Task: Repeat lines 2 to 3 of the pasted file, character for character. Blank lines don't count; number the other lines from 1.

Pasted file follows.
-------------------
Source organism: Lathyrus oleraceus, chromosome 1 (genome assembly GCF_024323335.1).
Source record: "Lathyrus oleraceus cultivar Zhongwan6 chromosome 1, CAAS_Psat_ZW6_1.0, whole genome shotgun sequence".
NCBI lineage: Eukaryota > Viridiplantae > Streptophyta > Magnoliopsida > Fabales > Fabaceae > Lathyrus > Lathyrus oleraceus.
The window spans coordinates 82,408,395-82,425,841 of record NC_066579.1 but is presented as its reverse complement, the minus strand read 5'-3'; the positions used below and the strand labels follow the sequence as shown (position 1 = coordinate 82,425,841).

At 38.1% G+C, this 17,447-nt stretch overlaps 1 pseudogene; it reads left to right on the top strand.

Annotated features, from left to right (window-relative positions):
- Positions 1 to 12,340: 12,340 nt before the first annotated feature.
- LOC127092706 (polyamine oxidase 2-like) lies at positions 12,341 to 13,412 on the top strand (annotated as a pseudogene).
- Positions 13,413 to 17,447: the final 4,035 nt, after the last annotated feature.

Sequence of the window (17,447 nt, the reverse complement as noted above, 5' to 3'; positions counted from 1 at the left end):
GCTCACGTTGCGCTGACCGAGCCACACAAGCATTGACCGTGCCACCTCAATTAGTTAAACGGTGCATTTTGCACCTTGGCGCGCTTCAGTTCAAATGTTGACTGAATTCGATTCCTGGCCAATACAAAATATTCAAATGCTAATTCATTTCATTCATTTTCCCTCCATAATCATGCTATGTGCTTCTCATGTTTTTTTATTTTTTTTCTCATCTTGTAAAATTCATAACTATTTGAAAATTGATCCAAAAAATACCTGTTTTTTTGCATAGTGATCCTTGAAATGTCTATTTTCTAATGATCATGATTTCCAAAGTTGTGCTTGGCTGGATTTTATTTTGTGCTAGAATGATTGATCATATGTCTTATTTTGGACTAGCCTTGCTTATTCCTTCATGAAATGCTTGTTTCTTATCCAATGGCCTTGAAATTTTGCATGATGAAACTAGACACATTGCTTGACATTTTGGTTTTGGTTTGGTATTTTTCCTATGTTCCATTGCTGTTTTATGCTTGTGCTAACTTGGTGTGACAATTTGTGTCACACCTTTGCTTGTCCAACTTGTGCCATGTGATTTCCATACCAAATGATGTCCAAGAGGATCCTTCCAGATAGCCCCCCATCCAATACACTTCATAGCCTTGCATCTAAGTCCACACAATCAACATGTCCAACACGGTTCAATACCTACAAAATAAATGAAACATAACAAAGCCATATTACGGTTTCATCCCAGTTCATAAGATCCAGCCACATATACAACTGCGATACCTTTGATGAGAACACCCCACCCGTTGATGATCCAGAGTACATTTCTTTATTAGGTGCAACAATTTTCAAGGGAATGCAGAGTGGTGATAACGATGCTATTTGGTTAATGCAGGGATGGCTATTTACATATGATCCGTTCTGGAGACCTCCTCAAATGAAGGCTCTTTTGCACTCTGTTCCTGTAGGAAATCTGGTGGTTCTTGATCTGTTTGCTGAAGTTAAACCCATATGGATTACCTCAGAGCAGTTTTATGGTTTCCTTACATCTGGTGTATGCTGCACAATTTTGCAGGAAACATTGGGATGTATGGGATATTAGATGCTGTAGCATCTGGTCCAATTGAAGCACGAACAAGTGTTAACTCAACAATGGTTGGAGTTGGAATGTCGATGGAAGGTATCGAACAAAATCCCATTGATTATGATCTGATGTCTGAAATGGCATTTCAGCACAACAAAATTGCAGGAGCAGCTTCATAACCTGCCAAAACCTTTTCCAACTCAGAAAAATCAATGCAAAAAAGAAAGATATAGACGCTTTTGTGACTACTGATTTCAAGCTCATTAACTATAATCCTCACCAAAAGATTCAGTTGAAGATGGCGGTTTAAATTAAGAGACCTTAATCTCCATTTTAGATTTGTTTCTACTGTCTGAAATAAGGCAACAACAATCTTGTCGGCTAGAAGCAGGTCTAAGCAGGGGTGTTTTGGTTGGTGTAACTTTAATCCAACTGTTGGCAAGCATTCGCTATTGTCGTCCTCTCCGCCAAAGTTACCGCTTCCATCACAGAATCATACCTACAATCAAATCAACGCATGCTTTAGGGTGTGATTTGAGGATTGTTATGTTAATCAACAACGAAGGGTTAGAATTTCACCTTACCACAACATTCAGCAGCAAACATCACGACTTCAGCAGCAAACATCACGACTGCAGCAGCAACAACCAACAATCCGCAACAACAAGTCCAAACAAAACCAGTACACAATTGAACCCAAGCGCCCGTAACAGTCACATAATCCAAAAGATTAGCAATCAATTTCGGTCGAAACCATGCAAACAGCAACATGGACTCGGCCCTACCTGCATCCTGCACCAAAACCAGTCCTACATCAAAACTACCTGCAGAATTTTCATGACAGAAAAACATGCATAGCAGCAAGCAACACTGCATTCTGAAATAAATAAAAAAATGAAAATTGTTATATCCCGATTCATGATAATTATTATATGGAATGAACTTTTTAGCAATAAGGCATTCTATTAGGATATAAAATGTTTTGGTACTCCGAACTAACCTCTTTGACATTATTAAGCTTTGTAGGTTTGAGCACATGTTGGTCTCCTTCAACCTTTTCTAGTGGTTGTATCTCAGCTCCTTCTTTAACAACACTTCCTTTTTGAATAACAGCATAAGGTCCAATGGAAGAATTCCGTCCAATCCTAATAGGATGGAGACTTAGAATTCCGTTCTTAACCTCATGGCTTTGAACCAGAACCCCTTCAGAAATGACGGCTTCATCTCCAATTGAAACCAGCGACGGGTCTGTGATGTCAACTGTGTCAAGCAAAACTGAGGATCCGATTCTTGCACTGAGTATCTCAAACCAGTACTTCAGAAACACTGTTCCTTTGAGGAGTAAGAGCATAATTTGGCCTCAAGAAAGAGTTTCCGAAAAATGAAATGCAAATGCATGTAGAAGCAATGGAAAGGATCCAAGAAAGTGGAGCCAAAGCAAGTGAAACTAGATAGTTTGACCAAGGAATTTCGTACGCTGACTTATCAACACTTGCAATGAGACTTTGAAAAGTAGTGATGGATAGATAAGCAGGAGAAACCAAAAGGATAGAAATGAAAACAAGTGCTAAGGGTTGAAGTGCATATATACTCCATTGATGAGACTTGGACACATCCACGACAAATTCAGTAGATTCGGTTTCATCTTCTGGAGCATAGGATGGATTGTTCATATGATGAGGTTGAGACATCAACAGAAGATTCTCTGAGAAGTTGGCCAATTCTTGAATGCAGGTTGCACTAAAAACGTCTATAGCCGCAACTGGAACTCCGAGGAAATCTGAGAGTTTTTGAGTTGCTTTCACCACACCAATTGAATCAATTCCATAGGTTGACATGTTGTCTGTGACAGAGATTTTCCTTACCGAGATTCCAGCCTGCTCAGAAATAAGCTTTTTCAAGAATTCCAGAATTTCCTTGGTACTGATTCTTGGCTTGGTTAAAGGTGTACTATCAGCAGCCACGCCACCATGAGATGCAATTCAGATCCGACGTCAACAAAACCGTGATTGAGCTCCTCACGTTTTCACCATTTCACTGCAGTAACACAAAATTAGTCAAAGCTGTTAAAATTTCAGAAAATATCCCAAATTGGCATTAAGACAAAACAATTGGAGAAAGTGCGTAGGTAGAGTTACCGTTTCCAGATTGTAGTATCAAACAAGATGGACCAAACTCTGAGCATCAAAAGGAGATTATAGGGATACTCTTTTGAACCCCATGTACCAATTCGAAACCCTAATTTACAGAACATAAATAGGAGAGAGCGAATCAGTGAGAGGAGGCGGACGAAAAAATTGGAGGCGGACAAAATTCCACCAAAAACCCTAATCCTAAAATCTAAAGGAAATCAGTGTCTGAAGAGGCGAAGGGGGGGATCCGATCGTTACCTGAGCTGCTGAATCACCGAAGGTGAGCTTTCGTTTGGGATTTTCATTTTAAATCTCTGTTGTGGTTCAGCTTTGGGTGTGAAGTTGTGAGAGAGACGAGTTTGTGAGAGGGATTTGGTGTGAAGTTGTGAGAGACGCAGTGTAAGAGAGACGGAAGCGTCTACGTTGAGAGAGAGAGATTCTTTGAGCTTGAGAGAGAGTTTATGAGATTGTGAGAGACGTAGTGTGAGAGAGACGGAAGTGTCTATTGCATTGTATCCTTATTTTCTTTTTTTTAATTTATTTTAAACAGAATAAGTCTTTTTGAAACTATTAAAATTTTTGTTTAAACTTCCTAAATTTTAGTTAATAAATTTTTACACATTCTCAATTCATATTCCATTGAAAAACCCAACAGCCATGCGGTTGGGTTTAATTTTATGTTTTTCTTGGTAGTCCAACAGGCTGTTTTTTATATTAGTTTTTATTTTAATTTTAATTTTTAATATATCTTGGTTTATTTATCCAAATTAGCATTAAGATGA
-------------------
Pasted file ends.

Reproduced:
Source record: "Lathyrus oleraceus cultivar Zhongwan6 chromosome 1, CAAS_Psat_ZW6_1.0, whole genome shotgun sequence".
NCBI lineage: Eukaryota > Viridiplantae > Streptophyta > Magnoliopsida > Fabales > Fabaceae > Lathyrus > Lathyrus oleraceus.